Tuesday, June 21, 2011


A common response to the motoons was to emphasize how wrong they were but also to denounce the violent response. I?m not sure if that is a defense of free speech or not, the issue is whether the motoons should have been legal not whether murder in response is good. I assume that it is mostly some sort of groveling apologetic defense of free speech, often preferring to focus on the evil of the cartoons. In other words very understanding and indulgent of the reaction and it makes me a little queasy. Anyway take a look at this


Tracy Leigh said...

hahaha! I read the link. Perhaps laughter isn't the correct response, but isn't the best humour based on irony or ridiculousness. The statement that the cartoons of Mohammed are more damaging to Muslims than the holocaust to Jews, is well, ridiculous. Whether you are damaged by the cartoons very much depends on your own personal choice to be, but there isn't much choice when one is physically and violently shipped off to concentration camps and horrifically killed. How can cartoons be compared to the suffering, anguish and terror as families are separted and killed.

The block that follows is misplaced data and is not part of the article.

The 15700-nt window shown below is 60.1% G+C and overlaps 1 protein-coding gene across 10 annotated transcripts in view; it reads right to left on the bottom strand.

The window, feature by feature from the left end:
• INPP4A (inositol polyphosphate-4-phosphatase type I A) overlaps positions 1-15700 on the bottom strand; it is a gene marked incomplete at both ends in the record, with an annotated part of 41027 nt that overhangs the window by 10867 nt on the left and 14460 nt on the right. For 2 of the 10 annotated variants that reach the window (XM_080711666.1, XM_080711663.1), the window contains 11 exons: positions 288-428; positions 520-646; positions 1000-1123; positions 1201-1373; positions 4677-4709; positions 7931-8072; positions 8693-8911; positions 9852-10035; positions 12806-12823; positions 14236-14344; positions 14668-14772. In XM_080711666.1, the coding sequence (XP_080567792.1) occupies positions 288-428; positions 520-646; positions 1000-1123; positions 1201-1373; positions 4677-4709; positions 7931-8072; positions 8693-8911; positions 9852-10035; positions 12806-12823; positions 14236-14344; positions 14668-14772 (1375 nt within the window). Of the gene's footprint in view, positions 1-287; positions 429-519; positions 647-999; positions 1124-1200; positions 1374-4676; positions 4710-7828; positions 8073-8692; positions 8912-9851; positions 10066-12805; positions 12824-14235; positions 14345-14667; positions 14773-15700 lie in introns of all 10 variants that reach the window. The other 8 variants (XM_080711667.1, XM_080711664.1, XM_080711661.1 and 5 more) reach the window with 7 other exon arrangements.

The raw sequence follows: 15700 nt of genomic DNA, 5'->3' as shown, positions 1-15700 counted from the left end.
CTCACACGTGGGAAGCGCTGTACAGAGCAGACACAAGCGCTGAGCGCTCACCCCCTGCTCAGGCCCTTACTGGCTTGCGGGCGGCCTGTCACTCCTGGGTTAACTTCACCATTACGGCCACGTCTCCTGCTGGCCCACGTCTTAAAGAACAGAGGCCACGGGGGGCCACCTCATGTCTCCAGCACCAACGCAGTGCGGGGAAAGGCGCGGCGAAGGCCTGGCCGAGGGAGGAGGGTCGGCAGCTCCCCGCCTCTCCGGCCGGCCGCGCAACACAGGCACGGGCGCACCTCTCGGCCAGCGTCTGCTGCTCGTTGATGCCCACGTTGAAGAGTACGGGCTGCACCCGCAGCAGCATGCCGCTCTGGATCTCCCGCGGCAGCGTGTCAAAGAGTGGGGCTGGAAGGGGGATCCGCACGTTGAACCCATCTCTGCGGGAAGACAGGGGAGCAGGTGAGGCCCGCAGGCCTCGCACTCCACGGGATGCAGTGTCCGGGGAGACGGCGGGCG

GT said...

Well, the cartoons or the holocaust (actually the cartoons and the holocaust put together) would be nothing compared to how bad it would be for me if anyone said anything horrible about my cats.

stuart said...

notice that nobody has even attempted to defend insulting other peoples cats. the taboo is that strong.